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When Sum of Trial Evidence Found Sufficient to Support Conviction, Defendant May be Retried

2007-1755.  State v. Brewer, Slip Opinion No. 2009-Ohio-593.
Cuyahoga App. No. 87701, 2007-Ohio-4291.  Judgment affirmed and cause remanded to the trial court.
Pfeifer, Lundberg Stratton, O'Connor, O'Donnell, and Cupp, JJ., concur.
Moyer, C.J., and Lanzinger, J., dissent.
Opinion: http://www.supremecourt.ohio.gov/rod/docs/pdf/0/2009/2009-Ohio-593.pdf

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(Feb. 18, 2009) In a 5-2 decision announced today, the Supreme Court of Ohio held that, when the evidence admitted at trial is sufficient to support a defendant’s conviction, but on appeal, some of that evidence is determined to have been improperly admitted, the Double Jeopardy Clauses of the United States and Ohio Constitutions do not bar retrial of the defendant. The Court’s majority opinion was authored by Justice Terrence O’Donnell.

Samuel Brewer of Cleveland was charged with multiple offenses arising from his alleged sexual contact with two minors. He was convicted by a jury on a single count of gross sexual imposition. Brewer appealed his conviction to the Eighth District Court of Appeals, asserting that (1) the trial judge had violated his fair trial rights by allowing the state to introduce inadmissible hearsay evidence that prejudiced the jury against him; and (2) the admissible evidence presented against him at trial was not legally sufficient to support his conviction for gross sexual imposition, and he should therefore be acquitted rather than being tried a second time.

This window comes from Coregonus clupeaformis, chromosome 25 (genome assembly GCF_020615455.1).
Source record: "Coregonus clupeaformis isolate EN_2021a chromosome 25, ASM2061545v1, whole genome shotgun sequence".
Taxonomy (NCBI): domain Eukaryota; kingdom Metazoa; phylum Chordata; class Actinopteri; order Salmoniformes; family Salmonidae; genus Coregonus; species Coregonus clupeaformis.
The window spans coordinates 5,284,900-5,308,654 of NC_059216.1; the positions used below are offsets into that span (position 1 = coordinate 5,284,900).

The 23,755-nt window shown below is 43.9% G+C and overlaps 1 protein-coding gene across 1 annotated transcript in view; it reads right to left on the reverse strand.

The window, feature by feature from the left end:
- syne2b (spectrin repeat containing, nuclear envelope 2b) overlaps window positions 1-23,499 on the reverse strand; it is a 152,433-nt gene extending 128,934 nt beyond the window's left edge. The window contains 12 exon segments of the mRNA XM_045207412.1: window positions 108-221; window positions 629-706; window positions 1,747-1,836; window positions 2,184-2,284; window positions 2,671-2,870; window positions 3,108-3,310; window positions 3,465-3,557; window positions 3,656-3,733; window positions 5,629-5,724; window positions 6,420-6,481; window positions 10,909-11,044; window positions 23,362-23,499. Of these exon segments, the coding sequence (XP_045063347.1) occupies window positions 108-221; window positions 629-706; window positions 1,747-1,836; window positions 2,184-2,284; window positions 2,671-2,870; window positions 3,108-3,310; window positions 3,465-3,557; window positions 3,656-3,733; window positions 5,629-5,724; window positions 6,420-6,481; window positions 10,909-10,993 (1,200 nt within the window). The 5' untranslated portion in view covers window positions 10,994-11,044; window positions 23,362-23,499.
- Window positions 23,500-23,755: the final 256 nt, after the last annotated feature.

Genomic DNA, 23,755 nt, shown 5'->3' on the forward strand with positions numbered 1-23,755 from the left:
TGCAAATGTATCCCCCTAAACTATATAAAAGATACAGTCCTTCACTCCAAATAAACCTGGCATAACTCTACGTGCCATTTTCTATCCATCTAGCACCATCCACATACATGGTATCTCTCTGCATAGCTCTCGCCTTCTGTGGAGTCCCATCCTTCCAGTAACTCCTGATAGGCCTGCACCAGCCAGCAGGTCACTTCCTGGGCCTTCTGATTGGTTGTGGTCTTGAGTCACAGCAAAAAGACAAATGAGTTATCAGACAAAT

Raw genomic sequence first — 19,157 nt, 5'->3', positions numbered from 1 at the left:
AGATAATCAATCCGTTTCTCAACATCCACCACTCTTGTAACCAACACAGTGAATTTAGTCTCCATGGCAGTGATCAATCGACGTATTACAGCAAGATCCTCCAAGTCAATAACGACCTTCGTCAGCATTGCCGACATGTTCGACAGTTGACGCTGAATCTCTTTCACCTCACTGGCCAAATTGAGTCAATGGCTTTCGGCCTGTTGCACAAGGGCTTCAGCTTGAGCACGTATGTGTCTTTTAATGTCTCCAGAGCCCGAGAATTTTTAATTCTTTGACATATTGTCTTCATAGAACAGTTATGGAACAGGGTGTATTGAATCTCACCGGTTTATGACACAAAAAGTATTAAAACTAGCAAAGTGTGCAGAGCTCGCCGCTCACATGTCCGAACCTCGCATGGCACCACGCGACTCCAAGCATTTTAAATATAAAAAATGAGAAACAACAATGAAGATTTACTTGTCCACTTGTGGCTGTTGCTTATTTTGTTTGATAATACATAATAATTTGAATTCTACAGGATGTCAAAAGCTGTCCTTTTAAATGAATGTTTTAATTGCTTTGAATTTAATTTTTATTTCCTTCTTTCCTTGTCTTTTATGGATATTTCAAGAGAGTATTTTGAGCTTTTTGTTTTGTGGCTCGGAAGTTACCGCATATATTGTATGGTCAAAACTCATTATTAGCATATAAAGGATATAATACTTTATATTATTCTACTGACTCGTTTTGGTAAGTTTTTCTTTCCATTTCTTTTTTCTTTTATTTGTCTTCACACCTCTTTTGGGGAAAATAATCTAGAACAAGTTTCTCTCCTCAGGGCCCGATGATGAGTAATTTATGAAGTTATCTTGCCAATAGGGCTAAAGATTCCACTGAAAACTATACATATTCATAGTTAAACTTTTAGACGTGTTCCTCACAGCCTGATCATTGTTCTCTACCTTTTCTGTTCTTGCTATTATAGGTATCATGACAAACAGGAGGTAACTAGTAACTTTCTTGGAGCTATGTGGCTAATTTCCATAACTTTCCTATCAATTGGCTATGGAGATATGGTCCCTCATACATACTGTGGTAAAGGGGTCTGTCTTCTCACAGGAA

The Eighth District ruled that the trial court had erred by allowing the prosecutor to introduce prejudicial hearsay evidence and remanded the case for a new trial, dismissing Brewer’s challenge to the sufficiency of the remaining evidence as moot. Brewer appealed the dismissal of his sufficiency claim to the Supreme Court, which reversed and remanded the case to the Eighth District with instructions to hear and decide the sufficiency issue. The Eighth District subsequently reviewed all of the evidence presented at Brewer’s trial – including the hearsay testimony that it had earlier held inadmissible – and ruled that the totality of the trial evidence including the hearsay testimony was sufficient to support Brewer’s conviction, and he was therefore subject to retrial.